Skip to Content
A heart murmur is a sound made by blood moving through the chambers
and valves of the heart or through the blood vessels near the heart. The sounds
can be heard through a stethoscope.
Heart murmurs are common in infants and children and are harmless
in most cases. The murmurs usually are not a problem, require no treatment, and
go away on their own. Pregnancy, fever, and some types of anemia can also lead
to temporary heart murmurs. But some adults have harmless heart murmurs that do
not go away.
A heart murmur may sometimes mean there is a more serious problem
with the heart walls or heart valves, such as narrowing or leaking of a heart
valve (stenosis or regurgitation) or an infection of a heart valve
(endocarditis). These problems can cause blood to flow abnormally through the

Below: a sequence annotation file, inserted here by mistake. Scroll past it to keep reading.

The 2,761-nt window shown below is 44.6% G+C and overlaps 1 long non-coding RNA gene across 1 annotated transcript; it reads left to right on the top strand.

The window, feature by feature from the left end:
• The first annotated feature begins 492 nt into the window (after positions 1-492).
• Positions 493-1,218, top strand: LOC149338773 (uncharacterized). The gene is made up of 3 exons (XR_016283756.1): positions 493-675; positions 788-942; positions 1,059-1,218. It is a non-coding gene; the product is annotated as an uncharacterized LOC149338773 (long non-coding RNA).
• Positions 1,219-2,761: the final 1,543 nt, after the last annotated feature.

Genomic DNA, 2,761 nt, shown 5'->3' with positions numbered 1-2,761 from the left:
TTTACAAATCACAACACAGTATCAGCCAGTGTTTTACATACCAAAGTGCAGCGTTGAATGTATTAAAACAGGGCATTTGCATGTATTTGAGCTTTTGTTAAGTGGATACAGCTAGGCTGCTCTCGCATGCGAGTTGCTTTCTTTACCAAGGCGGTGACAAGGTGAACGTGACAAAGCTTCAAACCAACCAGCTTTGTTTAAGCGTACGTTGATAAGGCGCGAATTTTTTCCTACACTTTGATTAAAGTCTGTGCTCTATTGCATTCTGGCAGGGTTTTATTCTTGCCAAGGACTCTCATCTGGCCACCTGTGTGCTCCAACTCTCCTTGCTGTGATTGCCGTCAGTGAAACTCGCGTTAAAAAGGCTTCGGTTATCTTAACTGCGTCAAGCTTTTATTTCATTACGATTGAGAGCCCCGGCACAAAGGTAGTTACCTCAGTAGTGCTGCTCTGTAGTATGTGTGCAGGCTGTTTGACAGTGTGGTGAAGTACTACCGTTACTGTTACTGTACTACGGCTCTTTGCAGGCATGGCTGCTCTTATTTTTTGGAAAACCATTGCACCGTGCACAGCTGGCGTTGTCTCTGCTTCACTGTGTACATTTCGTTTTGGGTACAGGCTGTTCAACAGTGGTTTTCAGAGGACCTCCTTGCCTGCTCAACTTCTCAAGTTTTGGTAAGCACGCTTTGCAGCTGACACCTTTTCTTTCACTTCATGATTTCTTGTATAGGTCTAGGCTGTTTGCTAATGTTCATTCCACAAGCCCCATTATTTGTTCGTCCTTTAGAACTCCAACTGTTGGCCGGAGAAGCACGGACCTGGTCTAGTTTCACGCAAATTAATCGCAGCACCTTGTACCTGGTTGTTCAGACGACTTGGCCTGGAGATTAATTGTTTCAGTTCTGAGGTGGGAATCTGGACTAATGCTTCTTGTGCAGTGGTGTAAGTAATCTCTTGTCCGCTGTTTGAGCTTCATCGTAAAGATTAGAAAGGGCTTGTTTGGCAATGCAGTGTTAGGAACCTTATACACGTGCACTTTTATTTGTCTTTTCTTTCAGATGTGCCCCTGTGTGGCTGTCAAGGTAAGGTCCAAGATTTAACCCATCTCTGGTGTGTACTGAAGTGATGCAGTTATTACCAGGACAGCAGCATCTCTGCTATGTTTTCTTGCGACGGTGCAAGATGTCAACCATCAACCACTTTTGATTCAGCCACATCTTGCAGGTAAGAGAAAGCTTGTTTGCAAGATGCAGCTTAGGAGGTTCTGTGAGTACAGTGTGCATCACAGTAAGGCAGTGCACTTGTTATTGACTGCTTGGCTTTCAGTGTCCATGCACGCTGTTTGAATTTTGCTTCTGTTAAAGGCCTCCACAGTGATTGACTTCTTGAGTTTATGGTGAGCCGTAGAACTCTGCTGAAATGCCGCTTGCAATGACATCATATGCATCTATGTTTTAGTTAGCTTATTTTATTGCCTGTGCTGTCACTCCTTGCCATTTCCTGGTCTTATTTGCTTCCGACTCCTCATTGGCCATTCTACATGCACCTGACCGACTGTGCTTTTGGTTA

heart valves or chambers, causing a murmur or other sound that the doctor can
hear with the stethoscope. These conditions require close monitoring and may
Current as of:
January 27, 2016
Rakesh K. Pai, MD, FACC - Cardiology, Electrophysiology & Martin J. Gabica, MD - Family Medicine & Ethan A. Halm, MD, MPH - Internal Medicine
To learn more about Healthwise, visit Healthwise.org.
© 1995-2016 Healthwise, Incorporated. Healthwise, Healthwise for every health decision, and the Healthwise logo are trademarks of Healthwise, Incorporated.
© Copyright 2017 Rush Copley Medical Center • 2000 Ogden Avenue; Aurora, IL 60504
Main: 630-978-6200 • Physician Referral & Information: 630-978-6700 or 866-4COPLEY (866-426-7539)